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2 masses 3 springs

  1. Nov 8, 2014 #1

    MMS

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    The problem statement, all variables and given/known data
    Given: Two masses M between 3 springs of constant K. equilibrium point for the left mass is x=a, for the right one x=b. We move the right mass to point x=b+A

    1. What is the return force?
    2. What is the work required to create the initial condition?
    3. Can we write the enrgy of the system as: E=(1/2)*M*((w1)^2)*(A/2)^2+(1/2)*M*((w2)^2)*(A/2)^2 ?
    4. Is there a time where Ψleft=A

    2em0pwh.jpg


    The attempt at a solution

    I'm currently stuck on 1 and it's pretty much confusing me but here is what I thought of:

    The net force on each mass is the return force (for each).

    For the left mass:
    Well the left spring isn't affected at all since there is no displacement in it's position, therefore the only thing that this mass feels is K*A to the right.
    Therefore, the return force is: F=K*A(x^^), x^^=x(hat)

    For the right mass:
    It feels to the right a force of -KA and to the left a force of KA. Summing those up with the right directions gives us a return force of F=-2K*A (x^^), x^^=x(hat)

    All this, while taking into consideration that there is no displacement in the left mass.

    To be honest I'm not quite sure if what I defined as the return force is actually the return force so I'd love some help with that as well.


    Any help is much appreciated. Thank you.
     
  2. jcsd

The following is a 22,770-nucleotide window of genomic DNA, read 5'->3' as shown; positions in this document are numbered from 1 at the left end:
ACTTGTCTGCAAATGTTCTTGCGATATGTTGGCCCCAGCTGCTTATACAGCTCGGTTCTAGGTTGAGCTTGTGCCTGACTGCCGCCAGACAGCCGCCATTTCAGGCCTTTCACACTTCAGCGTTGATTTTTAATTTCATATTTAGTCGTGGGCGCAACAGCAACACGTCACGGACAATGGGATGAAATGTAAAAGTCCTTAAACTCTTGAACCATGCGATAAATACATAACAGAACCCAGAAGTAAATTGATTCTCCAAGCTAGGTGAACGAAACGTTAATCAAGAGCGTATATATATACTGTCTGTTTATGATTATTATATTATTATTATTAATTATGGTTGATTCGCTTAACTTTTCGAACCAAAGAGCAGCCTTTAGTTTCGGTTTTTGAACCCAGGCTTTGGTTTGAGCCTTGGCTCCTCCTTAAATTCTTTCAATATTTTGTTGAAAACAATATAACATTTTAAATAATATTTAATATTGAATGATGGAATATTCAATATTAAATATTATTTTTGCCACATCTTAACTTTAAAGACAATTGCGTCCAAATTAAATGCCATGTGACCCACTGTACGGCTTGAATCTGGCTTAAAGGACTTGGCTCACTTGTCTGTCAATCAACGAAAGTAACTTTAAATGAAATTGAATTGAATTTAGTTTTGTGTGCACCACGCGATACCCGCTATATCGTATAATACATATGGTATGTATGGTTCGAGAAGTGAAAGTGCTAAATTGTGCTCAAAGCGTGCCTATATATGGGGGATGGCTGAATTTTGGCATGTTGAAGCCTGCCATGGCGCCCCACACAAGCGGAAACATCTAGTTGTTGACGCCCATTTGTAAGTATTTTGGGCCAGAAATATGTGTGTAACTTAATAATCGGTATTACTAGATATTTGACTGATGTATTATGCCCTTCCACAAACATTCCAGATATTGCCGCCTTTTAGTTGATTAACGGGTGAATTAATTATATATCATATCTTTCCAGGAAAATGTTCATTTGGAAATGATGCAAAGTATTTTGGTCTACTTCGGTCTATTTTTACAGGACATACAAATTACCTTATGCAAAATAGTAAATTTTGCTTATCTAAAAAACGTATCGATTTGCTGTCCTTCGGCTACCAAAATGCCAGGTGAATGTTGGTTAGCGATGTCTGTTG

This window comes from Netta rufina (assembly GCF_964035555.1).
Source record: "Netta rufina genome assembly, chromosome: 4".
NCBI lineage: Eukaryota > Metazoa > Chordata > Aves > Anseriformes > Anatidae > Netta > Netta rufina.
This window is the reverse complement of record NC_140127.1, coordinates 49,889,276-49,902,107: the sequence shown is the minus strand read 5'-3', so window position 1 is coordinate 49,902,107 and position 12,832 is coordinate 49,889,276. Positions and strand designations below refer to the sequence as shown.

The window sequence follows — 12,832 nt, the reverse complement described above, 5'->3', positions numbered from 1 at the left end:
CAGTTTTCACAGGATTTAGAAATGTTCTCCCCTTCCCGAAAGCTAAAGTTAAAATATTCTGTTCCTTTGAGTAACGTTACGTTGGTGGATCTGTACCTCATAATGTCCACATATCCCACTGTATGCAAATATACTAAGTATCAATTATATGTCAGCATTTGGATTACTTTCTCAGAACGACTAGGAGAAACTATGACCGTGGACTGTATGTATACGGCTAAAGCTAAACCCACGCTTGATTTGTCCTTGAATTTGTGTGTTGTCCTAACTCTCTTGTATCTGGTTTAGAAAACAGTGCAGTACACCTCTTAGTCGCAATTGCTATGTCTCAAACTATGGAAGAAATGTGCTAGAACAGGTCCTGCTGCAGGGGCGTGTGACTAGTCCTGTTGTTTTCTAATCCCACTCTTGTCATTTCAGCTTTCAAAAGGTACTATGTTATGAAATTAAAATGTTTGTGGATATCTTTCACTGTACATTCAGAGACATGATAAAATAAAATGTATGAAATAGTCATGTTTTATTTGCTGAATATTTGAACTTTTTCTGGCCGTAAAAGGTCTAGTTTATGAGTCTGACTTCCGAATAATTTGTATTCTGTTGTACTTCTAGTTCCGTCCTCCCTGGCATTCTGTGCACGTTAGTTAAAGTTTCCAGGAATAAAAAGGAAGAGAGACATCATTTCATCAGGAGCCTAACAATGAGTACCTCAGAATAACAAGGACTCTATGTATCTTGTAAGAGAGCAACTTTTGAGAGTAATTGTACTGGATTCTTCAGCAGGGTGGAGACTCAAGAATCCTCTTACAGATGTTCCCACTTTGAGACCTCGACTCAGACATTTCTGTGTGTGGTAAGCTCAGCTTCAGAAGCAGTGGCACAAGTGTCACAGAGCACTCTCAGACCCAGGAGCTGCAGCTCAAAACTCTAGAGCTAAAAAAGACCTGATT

3. Nov 8, 2014 #2

    haruspex

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    It's not clear, but I suspect that you are supposed to assume the left mass moves so as to stay in equilibrium. (Otherwise it seems rather irrelevant - it might as well be a wall.)
     
  4. Nov 8, 2014 #3

    Simon Bridge

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    That's how I'm reading it: you grab mass B (equilibrium position x=b), move it to a new position, and hold it there: what happens?
    The questions step you through some of the consequences.

    The way the problem is set out suggests that you have an example of this sort of calculation in your notes somewhere.
     
  5. Nov 9, 2014 #4

    MMS

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    I asked the tutor about whether there is movement due to to the displacement of the right mass and his answer was that we only move a single mass.
     
  6. Nov 9, 2014 #5

    MMS

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    We have the classic example where there is displacement in both masses. Can I simply think of the equations as the same ones where Ψ of the other mass is simply 0?

    Also, you guys didn't tell me if what I stated is actually the return force because I'm not too sure about that (or if someone could define it properly here I'd also appreciate it).


    Thanks for the replies guys.
     
  7. Nov 9, 2014 #6

    haruspex

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    Still struggling to understand the complete statement of the problem. From part 4, it appears there is some dynamic aspect. My next guess is:
    RH mass is moved A to the right while the LH mass is held still; both masses are then released.
    If so, part 1 is asking for the return force (on RH mass, presumably) before release.
    Strictly speaking, there may be a tension T in the springs at equilibrium, so when displaced each tension may be T more than you say. But these will cancel out.
    ##\hat x##? Are you generalising the displacement from the initial A to ##\hat x = \hat x(t)##, and a force of ##-2K \hat x##? If so, I agree.
     
  8. Nov 9, 2014 #7

    Simon Bridge